Fast forward four years and change. I’ve been back several times. I’ve seen launches now. I’ve seen more scrubs, too. The shuttle program is winding down, and I head down to Florida to watch STS-133, the pre-penultimate flight. The chances of successfully seeing a launch increase the longer one was willing to spend in Florida, and this time I had a week reserved to wait.

It wasn’t enough. After multiple delays for multiple reasons, it reached a point where not only was Discovery not launching that week, she wasn’t launching that year. Home again.

Fast forward another three months. Discovery is on the pad again. I’d been to multiple scrubs and multiple launches, but I’d never made the trip back down to try again to see a launch I’d seen scrubbed. This, for me, was a first.

On the day of launch, I was supporting some education activities at the KARS Park campground. We watched from a pier on the river there as well. Lacking the launch-feed speakers we’d had on some of my previous launches, news came from social media and rumors.

Launch drew close. And then it wasn’t drawing close anymore. There was a hold, at minutes before launch. We knew they were holding, and we new it had something to do with range safety. A monitor wasn’t working. The launch opportunity was nearing an end, rapidly. It looked bad.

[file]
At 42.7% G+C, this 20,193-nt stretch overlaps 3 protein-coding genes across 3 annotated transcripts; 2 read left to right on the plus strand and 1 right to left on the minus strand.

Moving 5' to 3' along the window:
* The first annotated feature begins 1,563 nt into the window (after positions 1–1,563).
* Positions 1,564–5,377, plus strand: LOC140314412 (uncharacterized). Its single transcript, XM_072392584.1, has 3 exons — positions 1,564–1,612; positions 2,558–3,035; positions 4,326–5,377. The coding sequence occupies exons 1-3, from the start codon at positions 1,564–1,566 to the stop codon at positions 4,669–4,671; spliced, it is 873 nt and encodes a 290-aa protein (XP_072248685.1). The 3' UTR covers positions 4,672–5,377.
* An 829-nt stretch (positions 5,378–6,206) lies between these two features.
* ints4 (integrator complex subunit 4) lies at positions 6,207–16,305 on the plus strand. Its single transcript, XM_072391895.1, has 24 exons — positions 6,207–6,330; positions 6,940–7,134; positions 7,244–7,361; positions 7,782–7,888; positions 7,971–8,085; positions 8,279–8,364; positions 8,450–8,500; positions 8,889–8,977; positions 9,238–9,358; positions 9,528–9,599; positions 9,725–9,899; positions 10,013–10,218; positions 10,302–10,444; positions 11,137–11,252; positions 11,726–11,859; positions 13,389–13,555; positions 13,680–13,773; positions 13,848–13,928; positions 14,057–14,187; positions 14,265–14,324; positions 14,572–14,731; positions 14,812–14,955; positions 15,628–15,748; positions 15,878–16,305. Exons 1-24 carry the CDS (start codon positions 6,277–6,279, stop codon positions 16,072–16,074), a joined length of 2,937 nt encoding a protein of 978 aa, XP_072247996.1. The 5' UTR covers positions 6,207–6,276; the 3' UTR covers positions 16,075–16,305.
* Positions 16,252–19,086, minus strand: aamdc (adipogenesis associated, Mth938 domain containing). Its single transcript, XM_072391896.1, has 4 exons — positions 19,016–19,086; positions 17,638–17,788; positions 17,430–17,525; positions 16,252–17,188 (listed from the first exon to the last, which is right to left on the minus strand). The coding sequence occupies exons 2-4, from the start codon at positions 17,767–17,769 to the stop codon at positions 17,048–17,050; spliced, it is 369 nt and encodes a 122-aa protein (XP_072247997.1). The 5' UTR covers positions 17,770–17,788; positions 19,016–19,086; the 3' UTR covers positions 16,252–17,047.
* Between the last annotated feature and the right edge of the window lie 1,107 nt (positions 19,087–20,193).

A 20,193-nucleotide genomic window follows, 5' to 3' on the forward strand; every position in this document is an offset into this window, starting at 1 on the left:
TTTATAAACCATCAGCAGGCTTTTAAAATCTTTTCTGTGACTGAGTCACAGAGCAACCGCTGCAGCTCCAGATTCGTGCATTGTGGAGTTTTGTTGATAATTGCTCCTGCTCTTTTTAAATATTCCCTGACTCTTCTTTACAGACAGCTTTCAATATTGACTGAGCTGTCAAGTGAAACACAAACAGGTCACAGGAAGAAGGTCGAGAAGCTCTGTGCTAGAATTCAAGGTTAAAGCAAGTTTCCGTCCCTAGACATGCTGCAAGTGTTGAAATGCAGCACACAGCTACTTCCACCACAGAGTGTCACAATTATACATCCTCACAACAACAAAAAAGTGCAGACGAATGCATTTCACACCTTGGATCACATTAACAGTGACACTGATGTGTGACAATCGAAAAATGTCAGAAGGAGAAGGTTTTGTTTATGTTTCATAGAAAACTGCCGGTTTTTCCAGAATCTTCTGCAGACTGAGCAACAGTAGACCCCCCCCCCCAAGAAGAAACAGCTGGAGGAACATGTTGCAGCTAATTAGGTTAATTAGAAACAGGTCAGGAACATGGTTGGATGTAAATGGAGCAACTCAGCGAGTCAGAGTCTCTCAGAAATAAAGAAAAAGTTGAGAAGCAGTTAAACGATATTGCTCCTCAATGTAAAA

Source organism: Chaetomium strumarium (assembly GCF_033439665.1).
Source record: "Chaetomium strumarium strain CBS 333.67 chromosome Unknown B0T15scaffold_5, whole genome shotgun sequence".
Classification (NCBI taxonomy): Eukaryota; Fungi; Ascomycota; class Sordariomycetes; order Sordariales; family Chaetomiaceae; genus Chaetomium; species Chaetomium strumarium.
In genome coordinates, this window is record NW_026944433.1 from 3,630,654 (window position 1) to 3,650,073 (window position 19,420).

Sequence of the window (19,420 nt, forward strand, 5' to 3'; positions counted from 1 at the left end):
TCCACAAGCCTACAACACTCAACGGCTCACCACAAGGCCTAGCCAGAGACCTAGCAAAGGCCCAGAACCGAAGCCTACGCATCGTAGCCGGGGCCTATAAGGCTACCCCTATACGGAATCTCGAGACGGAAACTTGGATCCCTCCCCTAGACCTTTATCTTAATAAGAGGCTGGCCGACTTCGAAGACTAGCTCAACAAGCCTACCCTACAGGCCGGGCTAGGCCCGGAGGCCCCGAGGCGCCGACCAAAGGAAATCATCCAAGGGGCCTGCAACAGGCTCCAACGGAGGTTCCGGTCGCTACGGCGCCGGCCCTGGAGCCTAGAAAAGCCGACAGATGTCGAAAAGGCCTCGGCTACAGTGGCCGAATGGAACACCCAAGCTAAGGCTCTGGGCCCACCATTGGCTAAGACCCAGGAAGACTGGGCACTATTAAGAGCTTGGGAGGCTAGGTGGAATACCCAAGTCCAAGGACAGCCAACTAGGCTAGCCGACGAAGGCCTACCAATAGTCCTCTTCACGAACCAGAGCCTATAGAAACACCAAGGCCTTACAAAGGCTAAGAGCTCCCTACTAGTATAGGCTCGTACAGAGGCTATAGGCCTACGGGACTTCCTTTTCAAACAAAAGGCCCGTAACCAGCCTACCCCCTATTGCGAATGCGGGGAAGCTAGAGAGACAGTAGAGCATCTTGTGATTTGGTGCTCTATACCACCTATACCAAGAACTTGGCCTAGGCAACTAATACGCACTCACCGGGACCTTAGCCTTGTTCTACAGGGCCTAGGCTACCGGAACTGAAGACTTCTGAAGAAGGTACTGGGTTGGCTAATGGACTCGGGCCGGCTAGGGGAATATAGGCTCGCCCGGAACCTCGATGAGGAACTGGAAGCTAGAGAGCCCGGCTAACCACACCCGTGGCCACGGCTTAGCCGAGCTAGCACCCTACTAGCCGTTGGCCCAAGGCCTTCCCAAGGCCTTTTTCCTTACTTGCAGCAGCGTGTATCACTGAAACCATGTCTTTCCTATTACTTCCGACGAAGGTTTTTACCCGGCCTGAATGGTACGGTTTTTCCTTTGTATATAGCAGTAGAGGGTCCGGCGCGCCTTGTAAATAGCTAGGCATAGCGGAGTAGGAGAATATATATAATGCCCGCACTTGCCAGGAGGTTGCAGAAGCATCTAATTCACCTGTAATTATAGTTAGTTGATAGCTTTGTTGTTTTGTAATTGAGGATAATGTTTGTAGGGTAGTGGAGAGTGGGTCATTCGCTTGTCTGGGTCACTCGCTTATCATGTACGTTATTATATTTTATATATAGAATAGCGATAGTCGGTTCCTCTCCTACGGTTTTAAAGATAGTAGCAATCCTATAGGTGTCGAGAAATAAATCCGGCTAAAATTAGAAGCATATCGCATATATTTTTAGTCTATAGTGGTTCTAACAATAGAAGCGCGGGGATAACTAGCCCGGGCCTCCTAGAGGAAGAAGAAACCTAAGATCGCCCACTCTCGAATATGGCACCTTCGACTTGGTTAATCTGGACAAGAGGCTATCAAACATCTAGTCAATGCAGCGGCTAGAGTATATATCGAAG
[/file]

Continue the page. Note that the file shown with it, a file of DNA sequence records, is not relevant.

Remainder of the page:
On the orbiter, the crew continued to prepare for launch. From what they were hearing, months after their last week of scrubs, it was unlikely they were going to space that day. To make it worse, the issue was with range safety — the team responsible for, among other things, being ready to destroy the orbiter during launch if it looked like it could endanger the public. You’re not going to space, and the reason you’re not going to is because we couldn’t kill you if we wanted to.